From: Yuqian Li <liyuqian@google.com>

Date: Wed, 1 Mar 2017 12:08:39 -0500

Message-ID: <CACrk9yTUEFn9FULpQKec=1gnSHY1YLK_T6hvQHGww+zN4gxEkQ@mail.gmail.com>

To: Amelia Bellamy-Royds <amelia.bellamy.royds@gmail.com>

Cc: www-svg <www-svg@w3.org>

Date: Wed, 1 Mar 2017 12:08:39 -0500

Message-ID: <CACrk9yTUEFn9FULpQKec=1gnSHY1YLK_T6hvQHGww+zN4gxEkQ@mail.gmail.com>

To: Amelia Bellamy-Royds <amelia.bellamy.royds@gmail.com>

Cc: www-svg <www-svg@w3.org>

Hi Amelia, Please see my replies below. On Tue, Feb 28, 2017 at 5:41 PM, Amelia Bellamy-Royds < amelia.bellamy.royds@gmail.com> wrote: > Hi Yuqian, > > Technical issues with the Filters specification are now managed on GitHub, > in the shared repo with CSS. Are you able to post this there? > https://github.com/w3c/fxtf-drafts/issues > Sure , done. > > Some questions to address, if you hope to convince implementations to > change: > > - Can you estimate how much of a performance impact this change would > have? (That is, what proportion of vectors would need to be discarded & > re-sampled?) > > We only discard with probability (1 - PI / 4) which is about 22%. So the new generation process is at most that much slower. If we use sin(random_angle), cos(random_angle) to compute the vector, I think that we would be at least 2x slower because of the costly sin/cos computations. Anyway, this slowdown only happens in the initialization, and it does not depend on the actual image size, so I think it's not a performance hit. > > - > - Can you give practical graphical examples of where it would create a > noticeable impact on the final result? > > See also the rotated animation of those two images: http://jsfiddle.net/Ugc5g/8957/ http://jsfiddle.net/Ugc5g/8958/ The original (non-uniform) perlin noise has a clear spoke in the center, like an rotating "I". On the other hand, the normalized (uniform) perlin noise doesn't have that and looks more like a uniform spinning spiral. I think the later case is what's desired. > > - > > > By the way, since you've clearly dissected the algorithm more closely than > I have, I'd be glad if you could take a look at this issue I posted last > week: https://github.com/w3c/fxtf-drafts/issues/112 > > Best, > Amelia Bellamy-Royds > > On 21 February 2017 at 11:51, Yuqian Li <liyuqian@google.com> wrote: > >> As https://www.w3.org/TR/SVG/filters.html#feTurbulenceElement specifies, >> feTurbulence creates a Perlin turbulance, which should be uniform in all >> directions (fGradient should be uniformly distributed on a ball). >> >> However, it seems that the specific implementation (source code) in the >> W3C Recommendation violates such uniformity: it directly normalizes a >> random vector from [-1, -1] x [1, 1] to a unit vector (so it's uniformly >> distributed on a box, rather than a ball). It generates more diagonal >> gradient than horizontal/vertical ones. In Perlin's paper, it's recommended >> to discard vectors with length greater than 1, and only normalizes the >> remaining ones to unit vectors as the random gradient. (There are many ways >> of generating uniformly random vectors on a ball; the 3rd answer in this >> Q/A >> <http://math.stackexchange.com/questions/44689/how-to-find-a-random-axis-or-unit-vector-in-3d> is >> what's described here; it's probably the cheapest one for our 2D cases.) >> >> For the difference, please see the attached images. In >> full_original_circle.png, there are more diagonal white lines than >> vertical/horizontal lines; if we rotate it by 45 degrees, we notice a >> significant increase of vertical/horizontal lines and decrease of diagonal >> lines in full_original_circle_45.png. On the other hand, if we properly do >> the normalization (discard vectors with length greater than 1), the >> full_normalize_circle.png and full_normalize_circle_45.png both have >> similar number of diagonal lines and vertical/horizontal lines. >> >> The following is the original W3C implementation: >> >> for(k = 0; k < 4; k++) >> { >> for(i = 0; i < BSize; i++) >> { >> uLatticeSelector[i] = i; >> for (j = 0; j < 2; j++) >> fGradient[k][i][j] = (double)(((lSeed = random(lSeed)) % (BSize + BSize)) - BSize) / BSize; >> s = double(sqrt(fGradient[k][i][0] * fGradient[k][i][0] + fGradient[k][i][1] * fGradient[k][i][1])); >> fGradient[k][i][0] /= s; >> fGradient[k][i][1] /= s; >> } >> } >> >> >> And here's the properly normalized implementation that generates gradient >> uniformly in all directions: >> >> for(k = 0; k < 4; k++) >> { >> for(i = 0; i < BSize; i++) >> { >> uLatticeSelector[i] = i; >> for (j = 0; j < 2; j++) >> fGradient[k][i][j] = (double)(((lSeed = random(lSeed)) % (BSize + BSize)) - BSize) / BSize; >> s = double(sqrt(fGradient[k][i][0] * fGradient[k][i][0] + fGradient[k][i][1] * fGradient[k][i][1])); >> >> if (s > BSize) { >> >> i--; // discard the current random vector; try it again. >> >> continue; >> >> } >> >> fGradient[k][i][0] /= s; >> fGradient[k][i][1] /= s; >> } >> } >> >> Thanks, >> Yuqian >> > >Received on Wednesday, 1 March 2017 18:19:19 UTC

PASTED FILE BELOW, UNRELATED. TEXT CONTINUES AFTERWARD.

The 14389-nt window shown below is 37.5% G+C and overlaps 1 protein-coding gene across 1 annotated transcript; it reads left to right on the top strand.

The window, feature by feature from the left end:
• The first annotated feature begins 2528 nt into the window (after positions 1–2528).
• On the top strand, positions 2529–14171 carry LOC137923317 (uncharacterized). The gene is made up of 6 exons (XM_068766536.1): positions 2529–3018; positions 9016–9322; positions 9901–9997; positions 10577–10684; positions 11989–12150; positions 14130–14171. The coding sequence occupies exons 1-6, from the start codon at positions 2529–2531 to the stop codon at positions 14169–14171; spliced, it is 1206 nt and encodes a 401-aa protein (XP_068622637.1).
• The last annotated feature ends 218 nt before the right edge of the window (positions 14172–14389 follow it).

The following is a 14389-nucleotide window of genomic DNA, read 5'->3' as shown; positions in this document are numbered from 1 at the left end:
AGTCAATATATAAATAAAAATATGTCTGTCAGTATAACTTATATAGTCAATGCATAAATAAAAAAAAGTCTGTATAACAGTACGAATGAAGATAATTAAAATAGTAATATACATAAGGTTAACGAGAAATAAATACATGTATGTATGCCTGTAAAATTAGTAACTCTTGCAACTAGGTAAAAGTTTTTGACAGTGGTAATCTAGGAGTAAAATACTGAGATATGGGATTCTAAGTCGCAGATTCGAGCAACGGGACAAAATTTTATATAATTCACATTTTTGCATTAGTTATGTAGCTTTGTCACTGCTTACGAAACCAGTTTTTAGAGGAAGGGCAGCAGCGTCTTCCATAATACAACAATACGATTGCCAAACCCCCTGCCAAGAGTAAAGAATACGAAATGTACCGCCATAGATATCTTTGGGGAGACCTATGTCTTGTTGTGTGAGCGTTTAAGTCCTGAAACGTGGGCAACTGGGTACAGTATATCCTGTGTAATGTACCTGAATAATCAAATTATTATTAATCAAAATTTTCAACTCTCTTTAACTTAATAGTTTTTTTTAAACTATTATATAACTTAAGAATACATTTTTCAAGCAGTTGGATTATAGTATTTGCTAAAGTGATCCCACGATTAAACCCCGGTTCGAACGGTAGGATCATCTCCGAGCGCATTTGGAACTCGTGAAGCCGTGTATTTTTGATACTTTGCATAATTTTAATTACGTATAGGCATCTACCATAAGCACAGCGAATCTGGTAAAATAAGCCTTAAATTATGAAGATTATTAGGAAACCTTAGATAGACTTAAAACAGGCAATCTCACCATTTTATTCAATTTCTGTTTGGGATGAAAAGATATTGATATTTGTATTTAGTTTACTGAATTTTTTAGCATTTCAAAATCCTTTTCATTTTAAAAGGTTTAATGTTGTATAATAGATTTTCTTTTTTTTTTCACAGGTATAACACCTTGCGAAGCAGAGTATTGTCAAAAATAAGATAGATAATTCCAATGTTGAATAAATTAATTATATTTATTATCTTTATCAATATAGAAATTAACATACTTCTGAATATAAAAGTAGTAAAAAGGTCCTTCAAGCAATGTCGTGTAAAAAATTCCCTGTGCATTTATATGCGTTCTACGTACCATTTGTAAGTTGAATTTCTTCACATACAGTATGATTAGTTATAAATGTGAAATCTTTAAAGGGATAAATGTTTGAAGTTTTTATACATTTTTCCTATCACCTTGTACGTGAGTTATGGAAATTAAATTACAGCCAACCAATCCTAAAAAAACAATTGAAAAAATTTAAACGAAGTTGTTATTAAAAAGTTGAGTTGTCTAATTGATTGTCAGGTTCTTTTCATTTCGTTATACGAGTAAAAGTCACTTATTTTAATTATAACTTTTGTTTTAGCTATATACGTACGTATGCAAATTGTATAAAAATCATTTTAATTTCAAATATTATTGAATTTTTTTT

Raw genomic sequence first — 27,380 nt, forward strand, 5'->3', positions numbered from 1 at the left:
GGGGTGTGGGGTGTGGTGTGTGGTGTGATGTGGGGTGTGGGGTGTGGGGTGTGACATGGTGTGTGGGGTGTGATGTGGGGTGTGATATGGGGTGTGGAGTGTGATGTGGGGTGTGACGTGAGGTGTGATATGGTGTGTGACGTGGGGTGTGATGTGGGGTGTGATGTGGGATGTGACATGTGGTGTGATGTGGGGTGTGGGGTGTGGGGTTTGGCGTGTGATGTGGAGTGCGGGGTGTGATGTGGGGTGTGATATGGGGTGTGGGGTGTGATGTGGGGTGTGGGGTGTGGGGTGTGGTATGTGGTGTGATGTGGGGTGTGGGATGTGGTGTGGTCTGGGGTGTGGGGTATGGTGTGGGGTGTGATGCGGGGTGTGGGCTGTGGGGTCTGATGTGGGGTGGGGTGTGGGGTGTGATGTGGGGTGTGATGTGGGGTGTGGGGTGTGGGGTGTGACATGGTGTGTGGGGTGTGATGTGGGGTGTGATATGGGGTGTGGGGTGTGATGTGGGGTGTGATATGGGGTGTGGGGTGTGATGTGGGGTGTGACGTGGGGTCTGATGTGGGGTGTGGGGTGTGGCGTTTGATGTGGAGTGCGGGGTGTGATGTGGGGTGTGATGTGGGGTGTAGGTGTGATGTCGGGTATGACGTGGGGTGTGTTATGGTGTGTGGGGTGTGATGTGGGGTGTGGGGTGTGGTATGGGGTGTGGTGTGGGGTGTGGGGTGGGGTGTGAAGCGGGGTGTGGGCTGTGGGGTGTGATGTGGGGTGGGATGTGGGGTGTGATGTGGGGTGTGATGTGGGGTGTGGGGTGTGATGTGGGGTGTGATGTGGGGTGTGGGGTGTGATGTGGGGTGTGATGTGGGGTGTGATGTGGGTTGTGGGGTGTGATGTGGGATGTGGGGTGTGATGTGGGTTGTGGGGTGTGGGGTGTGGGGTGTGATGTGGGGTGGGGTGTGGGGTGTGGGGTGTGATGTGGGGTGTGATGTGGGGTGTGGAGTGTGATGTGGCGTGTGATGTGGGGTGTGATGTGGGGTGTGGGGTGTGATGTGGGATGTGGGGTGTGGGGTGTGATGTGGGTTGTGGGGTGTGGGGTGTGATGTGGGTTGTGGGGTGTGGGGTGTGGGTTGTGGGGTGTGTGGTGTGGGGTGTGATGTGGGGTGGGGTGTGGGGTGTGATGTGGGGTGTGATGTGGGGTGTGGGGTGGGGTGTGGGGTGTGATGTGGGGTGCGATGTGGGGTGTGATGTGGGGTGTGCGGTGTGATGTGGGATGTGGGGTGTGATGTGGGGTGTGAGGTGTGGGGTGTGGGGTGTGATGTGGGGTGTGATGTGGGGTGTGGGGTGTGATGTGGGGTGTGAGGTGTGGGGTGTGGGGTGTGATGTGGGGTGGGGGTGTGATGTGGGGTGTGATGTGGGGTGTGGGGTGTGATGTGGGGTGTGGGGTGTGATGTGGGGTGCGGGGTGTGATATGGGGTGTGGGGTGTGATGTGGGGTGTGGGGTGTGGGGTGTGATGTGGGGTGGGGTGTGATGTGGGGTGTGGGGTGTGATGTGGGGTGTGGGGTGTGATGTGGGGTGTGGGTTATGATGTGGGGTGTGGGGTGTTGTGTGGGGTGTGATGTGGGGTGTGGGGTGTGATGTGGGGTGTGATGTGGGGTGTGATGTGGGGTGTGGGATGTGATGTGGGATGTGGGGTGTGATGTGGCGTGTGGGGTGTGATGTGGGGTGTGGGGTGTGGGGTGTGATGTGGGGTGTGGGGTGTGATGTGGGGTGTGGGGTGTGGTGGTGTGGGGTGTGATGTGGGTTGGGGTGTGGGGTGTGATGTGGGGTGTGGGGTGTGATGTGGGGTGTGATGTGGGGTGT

*
This archive was generated by hypermail 2.4.0
: Friday, 17 January 2020 22:55:09 UTC
*